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Portrait of American farmers

Polling shows that many Americans no longer understand agriculture in their own country. Most believe that family farming no longer exists and that the majority of crops are grown by faceless entities that they characterize as industrial farms.

Family farmers, however, are the critical factor that make the nation’s number one industry the world leaders in production of safe and wholesome products, according to a new video, Farming for Generations, released this week by the National Corn Growers Association.

In fact, 95 percent of all farms in the U.S. are family-operated. These operations draw upon tradition and a knowledge base built over generations. The hard work of the over 2 million U.S. family farms provide consumers globally with food, feed and fuel. It also helps sustain the country economically by producing over $12 billion in corn for export annually.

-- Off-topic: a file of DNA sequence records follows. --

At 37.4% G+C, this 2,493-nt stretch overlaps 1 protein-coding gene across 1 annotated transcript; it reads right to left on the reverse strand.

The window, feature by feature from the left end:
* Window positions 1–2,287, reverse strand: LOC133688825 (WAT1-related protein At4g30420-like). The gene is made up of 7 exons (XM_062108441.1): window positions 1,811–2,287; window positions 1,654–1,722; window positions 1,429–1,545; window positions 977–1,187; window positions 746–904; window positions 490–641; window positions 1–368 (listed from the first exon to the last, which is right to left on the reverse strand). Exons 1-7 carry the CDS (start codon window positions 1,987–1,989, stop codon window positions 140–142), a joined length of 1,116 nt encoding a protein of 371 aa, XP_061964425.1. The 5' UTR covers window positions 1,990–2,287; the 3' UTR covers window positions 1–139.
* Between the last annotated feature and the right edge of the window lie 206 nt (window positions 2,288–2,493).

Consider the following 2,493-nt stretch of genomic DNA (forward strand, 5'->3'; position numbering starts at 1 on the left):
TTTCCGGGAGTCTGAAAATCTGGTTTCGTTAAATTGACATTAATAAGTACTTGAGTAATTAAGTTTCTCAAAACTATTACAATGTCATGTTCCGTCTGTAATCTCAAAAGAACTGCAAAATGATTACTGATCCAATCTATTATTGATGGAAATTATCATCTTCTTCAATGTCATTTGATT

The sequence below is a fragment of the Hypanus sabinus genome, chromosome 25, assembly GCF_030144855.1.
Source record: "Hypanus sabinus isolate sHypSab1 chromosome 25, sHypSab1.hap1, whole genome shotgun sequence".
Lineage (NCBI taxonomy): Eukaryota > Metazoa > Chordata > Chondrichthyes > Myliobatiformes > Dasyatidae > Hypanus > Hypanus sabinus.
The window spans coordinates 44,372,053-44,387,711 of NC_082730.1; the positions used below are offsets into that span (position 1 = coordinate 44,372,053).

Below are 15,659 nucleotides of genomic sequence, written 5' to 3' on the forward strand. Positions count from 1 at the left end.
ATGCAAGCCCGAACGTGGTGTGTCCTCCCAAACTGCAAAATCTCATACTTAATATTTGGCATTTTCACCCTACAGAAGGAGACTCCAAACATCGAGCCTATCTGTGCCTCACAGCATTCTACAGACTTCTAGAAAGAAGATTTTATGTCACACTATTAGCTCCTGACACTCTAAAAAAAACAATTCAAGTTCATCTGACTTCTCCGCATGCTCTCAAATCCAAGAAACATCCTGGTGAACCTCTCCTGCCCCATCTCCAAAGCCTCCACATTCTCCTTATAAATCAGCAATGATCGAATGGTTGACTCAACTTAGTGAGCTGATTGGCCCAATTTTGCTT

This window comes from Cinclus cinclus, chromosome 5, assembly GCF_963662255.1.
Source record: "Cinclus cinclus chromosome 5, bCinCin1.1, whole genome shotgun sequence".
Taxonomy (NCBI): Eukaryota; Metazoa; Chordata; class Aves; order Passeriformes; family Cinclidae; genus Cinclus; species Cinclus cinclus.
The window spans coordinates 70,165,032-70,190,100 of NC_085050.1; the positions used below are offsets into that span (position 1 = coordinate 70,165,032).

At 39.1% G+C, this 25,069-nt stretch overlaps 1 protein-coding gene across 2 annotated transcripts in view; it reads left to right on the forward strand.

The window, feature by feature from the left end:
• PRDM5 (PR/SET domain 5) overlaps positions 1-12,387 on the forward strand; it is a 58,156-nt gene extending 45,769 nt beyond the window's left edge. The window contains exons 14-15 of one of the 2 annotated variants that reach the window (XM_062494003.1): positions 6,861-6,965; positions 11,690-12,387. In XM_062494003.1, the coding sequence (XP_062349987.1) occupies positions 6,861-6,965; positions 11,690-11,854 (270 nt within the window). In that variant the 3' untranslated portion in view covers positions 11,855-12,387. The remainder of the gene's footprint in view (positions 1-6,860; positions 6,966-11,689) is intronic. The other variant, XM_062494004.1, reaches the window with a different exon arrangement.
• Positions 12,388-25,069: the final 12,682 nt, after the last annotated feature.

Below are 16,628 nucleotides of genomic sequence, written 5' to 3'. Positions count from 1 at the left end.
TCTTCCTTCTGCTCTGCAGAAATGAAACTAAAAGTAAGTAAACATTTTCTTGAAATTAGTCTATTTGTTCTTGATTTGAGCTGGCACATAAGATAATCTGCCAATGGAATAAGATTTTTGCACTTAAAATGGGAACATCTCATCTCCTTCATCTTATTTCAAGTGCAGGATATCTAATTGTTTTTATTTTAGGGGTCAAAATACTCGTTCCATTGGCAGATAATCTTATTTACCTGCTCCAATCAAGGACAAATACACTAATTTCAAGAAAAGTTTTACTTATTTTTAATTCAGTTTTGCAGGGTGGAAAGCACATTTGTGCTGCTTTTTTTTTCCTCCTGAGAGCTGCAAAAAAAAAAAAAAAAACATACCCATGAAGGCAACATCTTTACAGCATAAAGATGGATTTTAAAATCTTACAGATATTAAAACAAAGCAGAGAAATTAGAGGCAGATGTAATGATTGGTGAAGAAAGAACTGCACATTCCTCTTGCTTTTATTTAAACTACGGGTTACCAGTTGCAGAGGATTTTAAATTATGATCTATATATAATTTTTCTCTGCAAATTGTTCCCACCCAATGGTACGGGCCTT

While highlighting these important facts, Farming for Generations introduces viewers to some of the people who make up this vibrant industry. A variety of growers, including members of NCGA Corn Board leadership, offer an unscripted exploration of the values of rural America and the practice of agriculture.

Bart Schott, NCGA first vice president, summarizes it all, saying that “food sustains us all, but hard work and hope sustain family farms.” He is a family farmer from Kulm, N.D.

Through this and other projects, NCGA educates the general public on agricultural issues often overlooked or mischaracterized by the mass media. In doing so, the organization helps corn farmers win the support they need and deserve.

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